a) Aerobic Exercise
Neuropathic pain requires frequent use of pain killers. Taking pain killers for a longer period may cause side effects. To reduce the frequency of pain killers, it is essential that the secretion of the body’s own natural painkillers such as endorphins should be released. One of the primary aims of aerobic exercise is to increase the secretion of endorphins. Aerobic exercise increases the movement of large muscles and helps to breathe with full capacity. This improves blood circulation and increases endorphin secretion. Initially, exercise for 10 minutes, three days a week. Gradually increase the time of exercise to 30 minutes with a similar frequency of three days a week. Aerobic exercise includes swimming, stationary bicycle indoor and brisk walking (outside or on a treadmill).
b) Balance Training
Peripheral neuropathy may lead to stiff muscles because of poor nerve conduction. In such a condition, the risk of falling is significantly increased. Balance training improves balance by reducing stiffness of muscles and joints and also helps in maintain sufficient balance. Side leg raise exercise is done by raising a leg on one side while balancing the body with the help of a chair. Similarly, the steps are to be repeated with another leg. The patient should try to hold their body on one leg for 5-10 seconds. Once the patient gets successful in balancing with the support of the chair, he should try to perform without a chair. Other balancing exercises include hip extension, hip flexion, and calf raises exercise.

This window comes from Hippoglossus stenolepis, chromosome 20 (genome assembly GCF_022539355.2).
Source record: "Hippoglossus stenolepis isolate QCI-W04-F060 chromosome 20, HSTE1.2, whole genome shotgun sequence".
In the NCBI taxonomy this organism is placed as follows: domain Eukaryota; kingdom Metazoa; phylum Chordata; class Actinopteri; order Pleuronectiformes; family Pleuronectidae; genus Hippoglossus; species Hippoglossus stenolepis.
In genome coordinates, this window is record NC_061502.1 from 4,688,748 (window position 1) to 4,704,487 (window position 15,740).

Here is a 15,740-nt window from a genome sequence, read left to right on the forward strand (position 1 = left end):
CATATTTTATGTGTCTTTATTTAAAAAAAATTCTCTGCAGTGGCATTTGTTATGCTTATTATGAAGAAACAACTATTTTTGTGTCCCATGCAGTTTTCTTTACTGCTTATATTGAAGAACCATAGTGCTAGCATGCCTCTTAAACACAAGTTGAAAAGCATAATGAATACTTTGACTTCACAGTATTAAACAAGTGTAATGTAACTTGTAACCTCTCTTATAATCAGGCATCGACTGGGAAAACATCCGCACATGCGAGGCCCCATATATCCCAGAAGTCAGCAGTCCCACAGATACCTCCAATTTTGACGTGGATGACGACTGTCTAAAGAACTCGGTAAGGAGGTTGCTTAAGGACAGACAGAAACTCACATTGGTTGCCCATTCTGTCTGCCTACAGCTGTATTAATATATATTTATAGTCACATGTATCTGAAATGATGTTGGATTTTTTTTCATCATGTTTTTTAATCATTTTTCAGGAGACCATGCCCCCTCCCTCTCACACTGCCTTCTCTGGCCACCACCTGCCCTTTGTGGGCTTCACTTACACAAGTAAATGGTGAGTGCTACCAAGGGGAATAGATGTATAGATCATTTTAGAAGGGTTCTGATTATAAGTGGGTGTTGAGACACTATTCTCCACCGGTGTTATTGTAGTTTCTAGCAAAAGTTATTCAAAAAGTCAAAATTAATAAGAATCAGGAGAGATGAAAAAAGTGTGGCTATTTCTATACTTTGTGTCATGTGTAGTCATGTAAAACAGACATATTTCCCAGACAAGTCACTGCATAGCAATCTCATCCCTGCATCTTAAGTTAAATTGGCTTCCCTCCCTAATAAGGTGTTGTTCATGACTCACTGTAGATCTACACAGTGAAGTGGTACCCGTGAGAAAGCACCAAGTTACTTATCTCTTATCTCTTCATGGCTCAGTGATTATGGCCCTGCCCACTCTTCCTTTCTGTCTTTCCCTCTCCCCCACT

c) Stretching Exercise
Stretching exercises improve muscular and joint flexibility. Doing these exercises on a routine basis reduces the risk of injury. These exercises are generally done before aerobic exercises to warm up the body. Various flexibility exercises include seated hamstring stretch, calf stretch, and plantar fascia stretch. In the plantar fascia stretch, the patient stands by its face towards the door frame. The heel is placed at the closest distance from the door frame. Patient leans forward and the toe moves up on the frame while the heels slide back. The knee can also be bent on the door frame to increase the stretch.
d) Strength Training Exercise
Strength training exercises enhances the strength of muscles and helps to perform other exercises with improved strength. Strength training exercises recommended in peripheral neuropathy are Seated Dorsiflexion, Chair Squat, and Kitchen Counter Calf Raises. Seated dorsiflexion is done for peripheral neuropathy in feet. In seated dorsiflexion, the patient is seated on the front part of the chair. The feet are placed flat on the floor. The patient is advised to lift the toe and ankle as high as possible. Ankles and toes are slowly let down.